Mari was not unhappy in the marriage, just restless. Steven had his work but she had nothing to do except knock about the streets and look at people, read and think. Mari’s mother thought her malaise was over the issue of children, but Mari didn’t think this was such a big issue for her. Steven complained children would make their movements complicated, and Steven was all about making things simple. Mari put up little resistance to whatever her husband wanted. Perhaps because her own mother was a traditional Japanese wife, this was strong influence on her behavior. Her mother always submitted to what her husband wanted. They both did.

It was two days before she was able to try on the kimono. Carefully untying the string and opening the box, she took it out.

Holding it in front of her, the weight of the winter crepe felt heavy. Just a dull black kimono with five white stamped crests. Mari laid the kimono on the bed, kneeled, and again traced the silver river, this time with her face pressed on the cloth, her eyes following the winding course of silver. It was as cool as water on her skin. Laying it open on the bed, she looked carefully at the black embroidery, wondering if there was a pattern in the high knots that coursed around the silk. She couldn’t tell because the pattern was like hieroglyphics. Perhaps a secret language sewn into the silk; something indiscernible.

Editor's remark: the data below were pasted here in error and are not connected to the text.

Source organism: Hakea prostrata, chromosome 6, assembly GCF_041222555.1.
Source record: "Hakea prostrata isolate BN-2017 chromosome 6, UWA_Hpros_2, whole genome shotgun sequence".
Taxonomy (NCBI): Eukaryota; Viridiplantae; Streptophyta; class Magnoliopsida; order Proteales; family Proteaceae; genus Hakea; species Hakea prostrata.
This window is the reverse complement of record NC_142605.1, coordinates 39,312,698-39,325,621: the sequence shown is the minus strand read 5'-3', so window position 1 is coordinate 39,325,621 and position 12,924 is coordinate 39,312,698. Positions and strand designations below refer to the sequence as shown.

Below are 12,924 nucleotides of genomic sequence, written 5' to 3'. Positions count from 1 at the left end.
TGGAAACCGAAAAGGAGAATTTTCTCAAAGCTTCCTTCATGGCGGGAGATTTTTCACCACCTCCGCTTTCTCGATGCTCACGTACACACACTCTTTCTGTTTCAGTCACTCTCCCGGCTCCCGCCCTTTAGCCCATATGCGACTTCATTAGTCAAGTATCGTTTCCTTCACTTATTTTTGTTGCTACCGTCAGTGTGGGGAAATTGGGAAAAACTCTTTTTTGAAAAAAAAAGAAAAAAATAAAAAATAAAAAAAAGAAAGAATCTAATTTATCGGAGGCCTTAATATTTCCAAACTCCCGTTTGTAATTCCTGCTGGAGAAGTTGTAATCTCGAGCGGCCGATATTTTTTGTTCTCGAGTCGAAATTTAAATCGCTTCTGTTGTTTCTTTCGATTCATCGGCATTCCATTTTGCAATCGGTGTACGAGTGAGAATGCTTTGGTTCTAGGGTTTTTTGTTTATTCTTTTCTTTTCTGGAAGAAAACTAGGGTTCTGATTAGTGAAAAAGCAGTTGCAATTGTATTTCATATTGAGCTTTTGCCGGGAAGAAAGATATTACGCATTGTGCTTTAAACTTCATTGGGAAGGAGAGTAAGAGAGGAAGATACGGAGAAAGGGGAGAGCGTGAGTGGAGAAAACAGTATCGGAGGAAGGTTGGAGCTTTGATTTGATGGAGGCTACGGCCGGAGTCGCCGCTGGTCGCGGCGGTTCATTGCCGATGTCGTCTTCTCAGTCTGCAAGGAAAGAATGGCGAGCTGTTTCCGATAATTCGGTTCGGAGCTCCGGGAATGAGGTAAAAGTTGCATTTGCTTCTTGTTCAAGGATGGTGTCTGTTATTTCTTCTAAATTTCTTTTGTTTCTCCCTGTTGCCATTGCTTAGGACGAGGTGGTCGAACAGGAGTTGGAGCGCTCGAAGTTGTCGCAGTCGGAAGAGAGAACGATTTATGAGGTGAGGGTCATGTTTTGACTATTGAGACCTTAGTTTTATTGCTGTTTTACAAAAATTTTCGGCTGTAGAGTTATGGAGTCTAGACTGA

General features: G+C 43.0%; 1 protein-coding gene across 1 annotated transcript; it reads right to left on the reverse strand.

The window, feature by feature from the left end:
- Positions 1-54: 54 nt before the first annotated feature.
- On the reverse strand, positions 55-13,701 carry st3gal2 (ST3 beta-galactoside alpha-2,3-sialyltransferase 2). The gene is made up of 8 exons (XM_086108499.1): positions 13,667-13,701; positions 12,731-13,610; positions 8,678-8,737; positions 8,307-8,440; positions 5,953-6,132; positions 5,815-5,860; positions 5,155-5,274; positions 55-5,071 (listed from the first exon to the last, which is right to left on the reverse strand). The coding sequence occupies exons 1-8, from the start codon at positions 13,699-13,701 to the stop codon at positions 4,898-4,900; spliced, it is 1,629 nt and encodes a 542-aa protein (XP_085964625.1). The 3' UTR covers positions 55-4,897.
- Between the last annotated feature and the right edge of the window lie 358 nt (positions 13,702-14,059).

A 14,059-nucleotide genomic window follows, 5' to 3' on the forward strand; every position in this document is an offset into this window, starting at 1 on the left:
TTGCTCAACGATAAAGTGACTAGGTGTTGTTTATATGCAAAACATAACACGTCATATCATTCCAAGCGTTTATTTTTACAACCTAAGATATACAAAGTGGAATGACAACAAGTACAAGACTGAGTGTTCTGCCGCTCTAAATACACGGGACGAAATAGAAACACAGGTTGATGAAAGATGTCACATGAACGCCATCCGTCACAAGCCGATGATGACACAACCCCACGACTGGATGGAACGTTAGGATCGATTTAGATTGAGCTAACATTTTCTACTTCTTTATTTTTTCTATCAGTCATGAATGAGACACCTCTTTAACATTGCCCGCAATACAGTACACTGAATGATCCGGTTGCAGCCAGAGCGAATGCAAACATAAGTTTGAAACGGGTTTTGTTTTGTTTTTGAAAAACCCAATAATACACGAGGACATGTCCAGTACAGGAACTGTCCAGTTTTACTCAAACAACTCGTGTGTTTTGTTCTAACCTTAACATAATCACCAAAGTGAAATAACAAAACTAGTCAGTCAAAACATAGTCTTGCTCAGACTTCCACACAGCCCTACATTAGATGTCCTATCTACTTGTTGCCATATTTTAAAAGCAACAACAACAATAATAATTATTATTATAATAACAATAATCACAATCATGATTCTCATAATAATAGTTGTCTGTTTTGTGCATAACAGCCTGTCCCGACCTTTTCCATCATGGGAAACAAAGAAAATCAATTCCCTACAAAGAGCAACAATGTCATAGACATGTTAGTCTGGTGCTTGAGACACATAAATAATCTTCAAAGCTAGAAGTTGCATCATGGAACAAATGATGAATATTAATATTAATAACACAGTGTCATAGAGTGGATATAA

Mari stripped and pulled the kimono around her, binding it to her firmly. It was heavy on her body, clinging like a second skin. She sat on the floor feeling suddenly overwhelmed with a heaviness her legs could not support.

She held out her arms, the dull silk rippling like water. It fell into the form of her breasts and without reason, she felt her nipples harden. It must be the cold of the crepe, she thought.

Sitting on the floor, she hugged herself. She vaguely watched the river of silver course up her leg and disappear into the interior of the kimono. She wondered about the course of her own life. What would the years with Steven bring and could she endure this dullness inside? With a start she realized that was exactly what she was feeling, a leaden dullness that leached out all color around her. Perhaps that was the attraction of the kimono now girding her loins, the silver surihaku that led to her noticing it in the shop. The brightness of something to catch her eye and fire her imagination.